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Real estate industry fights back against LGBT discrimination 

by Joe Ward

In April, the real estate industry and housing advocates across the country celebrated Fair Housing Month. This year’s celebration was even more noteworthy, as it marked the 50th anniversary of the Fair Housing Act’s passage on April 11, 1968. While that celebration reflected on the advances made in fair housing, experts and advocates also remembered the battles that still have yet to be won. And one of the biggest issues that still needs settling is housing protections for the LGBT community.

The Fair Housing Act protects against housing discrimination based on race, color, national origin, religion, sex, disability and familial status, but it does not give explicit protections for sexual orientation or gender identity. States are allowed to expand protections to other classes, and 22 states — including Illinois — have granted protections to LGBT homebuyers, according to Curbed. Still, only 55 percent of all housing in the country has local protections for sexual orientation and gender identity.

“Illinois is one of many states with its own fair housing law. And luckily for us, it adds nine protected classes — including sexual orientation and gender identity added in 2005 — beyond the seven covered by the federal law,” notes Todd Szwajkowski, vice president of Dream Town Realty, the first and only brokerage in the country with a dedicated LGBTQ client services division. “As importantly, licensed real estate professionals are bound by a code of ethics specifically requiring the equal treatment of all people seeking to trade in housing.”

Some detractors still remain

The issue of protection to LGBT homebuyers has resurfaced not only because of the 50th anniversary of the Fair Housing Act, but also because of a prominent Congressman’s thoughts on the topic.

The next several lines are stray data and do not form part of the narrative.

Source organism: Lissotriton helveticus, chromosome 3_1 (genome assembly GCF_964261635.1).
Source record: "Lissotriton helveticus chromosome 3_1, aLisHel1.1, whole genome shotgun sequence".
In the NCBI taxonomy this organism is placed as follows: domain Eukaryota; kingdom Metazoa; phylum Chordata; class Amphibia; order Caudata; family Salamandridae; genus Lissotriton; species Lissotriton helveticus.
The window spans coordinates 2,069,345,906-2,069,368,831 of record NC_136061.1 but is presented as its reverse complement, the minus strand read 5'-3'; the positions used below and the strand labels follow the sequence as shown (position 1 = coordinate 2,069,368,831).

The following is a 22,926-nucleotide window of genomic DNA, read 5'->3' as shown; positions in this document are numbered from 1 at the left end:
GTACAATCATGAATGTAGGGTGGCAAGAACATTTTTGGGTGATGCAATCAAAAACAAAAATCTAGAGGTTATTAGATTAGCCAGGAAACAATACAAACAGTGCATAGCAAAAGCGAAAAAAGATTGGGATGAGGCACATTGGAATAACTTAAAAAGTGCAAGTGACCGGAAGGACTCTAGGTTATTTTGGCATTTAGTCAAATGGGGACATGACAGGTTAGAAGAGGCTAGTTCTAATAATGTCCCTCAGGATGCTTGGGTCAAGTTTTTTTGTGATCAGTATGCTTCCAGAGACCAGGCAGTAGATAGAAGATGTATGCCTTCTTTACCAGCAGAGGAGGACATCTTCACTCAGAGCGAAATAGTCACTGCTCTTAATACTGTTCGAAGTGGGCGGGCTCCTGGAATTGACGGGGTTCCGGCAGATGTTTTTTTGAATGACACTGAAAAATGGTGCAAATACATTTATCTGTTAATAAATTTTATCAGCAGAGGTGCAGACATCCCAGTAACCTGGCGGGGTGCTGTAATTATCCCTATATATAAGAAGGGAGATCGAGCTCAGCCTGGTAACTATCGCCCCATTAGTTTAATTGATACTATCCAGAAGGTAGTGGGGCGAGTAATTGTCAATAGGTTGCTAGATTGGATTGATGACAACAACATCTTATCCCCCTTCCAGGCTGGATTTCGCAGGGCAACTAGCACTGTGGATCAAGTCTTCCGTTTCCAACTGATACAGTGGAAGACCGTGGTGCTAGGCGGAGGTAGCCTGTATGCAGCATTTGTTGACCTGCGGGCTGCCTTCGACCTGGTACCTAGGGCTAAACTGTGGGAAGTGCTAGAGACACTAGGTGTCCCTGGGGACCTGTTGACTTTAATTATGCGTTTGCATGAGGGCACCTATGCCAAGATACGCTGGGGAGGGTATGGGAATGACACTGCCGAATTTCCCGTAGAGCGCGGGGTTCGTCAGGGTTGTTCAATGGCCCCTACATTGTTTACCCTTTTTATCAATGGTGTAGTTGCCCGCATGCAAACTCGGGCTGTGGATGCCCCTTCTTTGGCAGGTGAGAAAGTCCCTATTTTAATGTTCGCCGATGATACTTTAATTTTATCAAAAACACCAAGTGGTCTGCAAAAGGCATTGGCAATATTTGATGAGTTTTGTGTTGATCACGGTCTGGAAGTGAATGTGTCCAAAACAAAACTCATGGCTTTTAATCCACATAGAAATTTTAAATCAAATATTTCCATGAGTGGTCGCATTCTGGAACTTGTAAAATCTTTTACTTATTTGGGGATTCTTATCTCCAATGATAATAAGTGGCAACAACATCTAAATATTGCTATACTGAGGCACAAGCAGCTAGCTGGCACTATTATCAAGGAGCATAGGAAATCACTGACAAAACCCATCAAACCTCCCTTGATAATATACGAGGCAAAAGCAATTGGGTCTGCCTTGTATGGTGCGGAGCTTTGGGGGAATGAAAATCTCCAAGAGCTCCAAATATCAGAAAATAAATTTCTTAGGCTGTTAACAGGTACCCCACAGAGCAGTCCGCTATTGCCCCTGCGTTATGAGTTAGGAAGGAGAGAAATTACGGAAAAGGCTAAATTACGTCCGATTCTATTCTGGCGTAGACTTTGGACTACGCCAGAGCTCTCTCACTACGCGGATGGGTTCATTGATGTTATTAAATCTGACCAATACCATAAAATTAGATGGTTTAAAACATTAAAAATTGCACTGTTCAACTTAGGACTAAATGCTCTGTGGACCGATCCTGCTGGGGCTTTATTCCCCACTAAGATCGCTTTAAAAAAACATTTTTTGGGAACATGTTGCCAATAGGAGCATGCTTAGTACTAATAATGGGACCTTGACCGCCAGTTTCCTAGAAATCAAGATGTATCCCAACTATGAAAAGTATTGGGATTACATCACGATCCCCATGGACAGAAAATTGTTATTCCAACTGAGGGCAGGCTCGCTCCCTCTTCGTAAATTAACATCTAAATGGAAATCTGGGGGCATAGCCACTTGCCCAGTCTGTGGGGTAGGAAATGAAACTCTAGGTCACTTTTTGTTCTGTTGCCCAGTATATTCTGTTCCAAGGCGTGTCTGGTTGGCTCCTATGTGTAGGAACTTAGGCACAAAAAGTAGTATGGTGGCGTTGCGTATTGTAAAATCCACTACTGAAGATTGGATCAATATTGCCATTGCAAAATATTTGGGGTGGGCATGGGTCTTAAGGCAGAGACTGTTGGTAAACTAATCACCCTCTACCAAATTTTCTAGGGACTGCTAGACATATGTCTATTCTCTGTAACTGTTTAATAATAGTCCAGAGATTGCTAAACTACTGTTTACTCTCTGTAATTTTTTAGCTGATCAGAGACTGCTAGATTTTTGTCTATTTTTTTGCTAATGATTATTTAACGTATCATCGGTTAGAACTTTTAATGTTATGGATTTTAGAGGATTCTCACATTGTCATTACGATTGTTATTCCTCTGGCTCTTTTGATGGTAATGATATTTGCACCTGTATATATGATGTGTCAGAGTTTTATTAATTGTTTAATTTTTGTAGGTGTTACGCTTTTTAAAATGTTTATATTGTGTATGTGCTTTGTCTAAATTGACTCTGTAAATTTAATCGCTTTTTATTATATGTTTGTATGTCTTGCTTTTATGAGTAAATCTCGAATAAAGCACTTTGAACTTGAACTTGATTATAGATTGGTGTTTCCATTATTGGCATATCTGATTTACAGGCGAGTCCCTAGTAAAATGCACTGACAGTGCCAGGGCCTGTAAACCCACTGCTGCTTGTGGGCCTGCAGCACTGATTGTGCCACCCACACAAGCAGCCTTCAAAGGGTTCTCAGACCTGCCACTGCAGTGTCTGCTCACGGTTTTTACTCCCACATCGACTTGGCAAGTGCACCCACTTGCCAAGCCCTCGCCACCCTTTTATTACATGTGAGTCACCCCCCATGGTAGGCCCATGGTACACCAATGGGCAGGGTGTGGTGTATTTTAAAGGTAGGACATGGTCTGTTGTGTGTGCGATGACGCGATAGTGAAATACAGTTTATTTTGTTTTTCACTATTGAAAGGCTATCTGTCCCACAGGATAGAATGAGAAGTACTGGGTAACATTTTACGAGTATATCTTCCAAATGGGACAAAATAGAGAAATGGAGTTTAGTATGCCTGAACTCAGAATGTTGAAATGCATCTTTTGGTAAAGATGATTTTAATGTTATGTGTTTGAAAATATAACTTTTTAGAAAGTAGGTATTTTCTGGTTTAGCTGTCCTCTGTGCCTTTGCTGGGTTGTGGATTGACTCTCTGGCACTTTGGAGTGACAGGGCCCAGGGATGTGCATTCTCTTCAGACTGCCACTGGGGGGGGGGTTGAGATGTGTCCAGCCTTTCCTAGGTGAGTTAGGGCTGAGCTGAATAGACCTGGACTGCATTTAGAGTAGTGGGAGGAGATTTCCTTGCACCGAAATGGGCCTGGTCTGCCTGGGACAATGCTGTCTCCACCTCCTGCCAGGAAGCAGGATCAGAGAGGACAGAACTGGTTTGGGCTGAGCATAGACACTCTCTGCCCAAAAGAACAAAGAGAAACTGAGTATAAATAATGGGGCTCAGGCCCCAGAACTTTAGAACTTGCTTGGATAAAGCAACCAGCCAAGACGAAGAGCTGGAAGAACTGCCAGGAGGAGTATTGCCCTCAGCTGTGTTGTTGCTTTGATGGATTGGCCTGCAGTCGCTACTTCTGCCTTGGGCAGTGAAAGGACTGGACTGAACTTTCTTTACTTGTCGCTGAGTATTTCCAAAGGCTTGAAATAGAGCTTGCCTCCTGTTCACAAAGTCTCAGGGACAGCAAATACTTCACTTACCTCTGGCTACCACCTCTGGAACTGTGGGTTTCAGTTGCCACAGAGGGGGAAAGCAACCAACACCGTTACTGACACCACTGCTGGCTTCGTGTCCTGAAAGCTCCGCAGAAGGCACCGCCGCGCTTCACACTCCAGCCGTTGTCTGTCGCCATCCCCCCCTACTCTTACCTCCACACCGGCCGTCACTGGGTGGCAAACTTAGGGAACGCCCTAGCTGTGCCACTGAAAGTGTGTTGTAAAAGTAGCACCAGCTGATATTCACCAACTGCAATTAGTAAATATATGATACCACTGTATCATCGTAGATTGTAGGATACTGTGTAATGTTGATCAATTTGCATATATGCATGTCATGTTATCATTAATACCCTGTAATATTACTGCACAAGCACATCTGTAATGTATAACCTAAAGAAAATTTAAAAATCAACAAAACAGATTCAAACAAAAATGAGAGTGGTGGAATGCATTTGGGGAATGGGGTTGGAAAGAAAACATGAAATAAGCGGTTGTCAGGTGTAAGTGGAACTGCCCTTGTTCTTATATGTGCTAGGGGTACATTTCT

Rep. Dana Rohrabacher, R–California, made headlines last month when he told a group of agents in Washington D.C. that homeowners should be allowed to refuse to sell to gay people. “We’ve drawn a line on racism, but I don’t think we should extend that line,” he told the Orange County Register.

Rohrabacher’s comments came after a Realtor mentioned needing federal legislation to protect housing discrimination based on gender identity or sexual orientation. In response, the National Association of Realtors has pulled support for Rohrabacher and removed him from the group’s President’s Circle.

“Making this decision was the right thing for NAR to do; the association’s member Code of Ethics is far ahead of Congress on gender identity and sexual orientation discrimination. We certainly hope that Congress will follow the lead set at our recent legislative meetings and support the elimination of housing discrimination based on sexual orientation or gender identity.”

“It’s good to see NAR ‘walk their talk’ relative to the LGBTQ community because it supports the fact that LGBTQ rights and housing are civil rights,” Szwajkowski says. “Sadly, influencers remain in our communities who still do not understand. The decision to revoke support for Rohrabacher can only help educate people.”

A step in the right direction

NAR’s code of ethics includes protections for the LGBT community, and officials with the group spent April lobbying Congress for similar protections. But there is one group who thinks NAR can do more to help the LGBT community.

The National Association of Gay and Lesbian Real Estate Professionals has announced its support for two federal bills that would combat housing discrimination against LGBT people. One bill would add gender identity and sexual orientation as a protected class under the Fair Housing Act, while the other would prohibit discrimination against the LGBT community in public areas, employment, education and credit.

Jeff Berger, founder of the gay and lesbian real estate group, said NAR’s support for the bills could be a “tipping point” to passage. In response, NAR did not take a position on the specific bills, but said it has banned discrimination against the LGBT in its own code of ethics.

While federal and local legislators debate the merits of added to the protected classes under the Fair Housing Act, private companies are stepping up to help LGBT homebuyers.

Because LGBT housing protections are not uniform, buyers might now know whether they are protected if they buy in a certain area. Trulia has rolled out a tool that shows the discrimination laws that govern a particular home or municipality.

The “local legal protections” feature appears in a home’s Trulia profile and lays out what protections exist and, if so, whether they’re provided at the city, county, state or federal level, according to Curbed.

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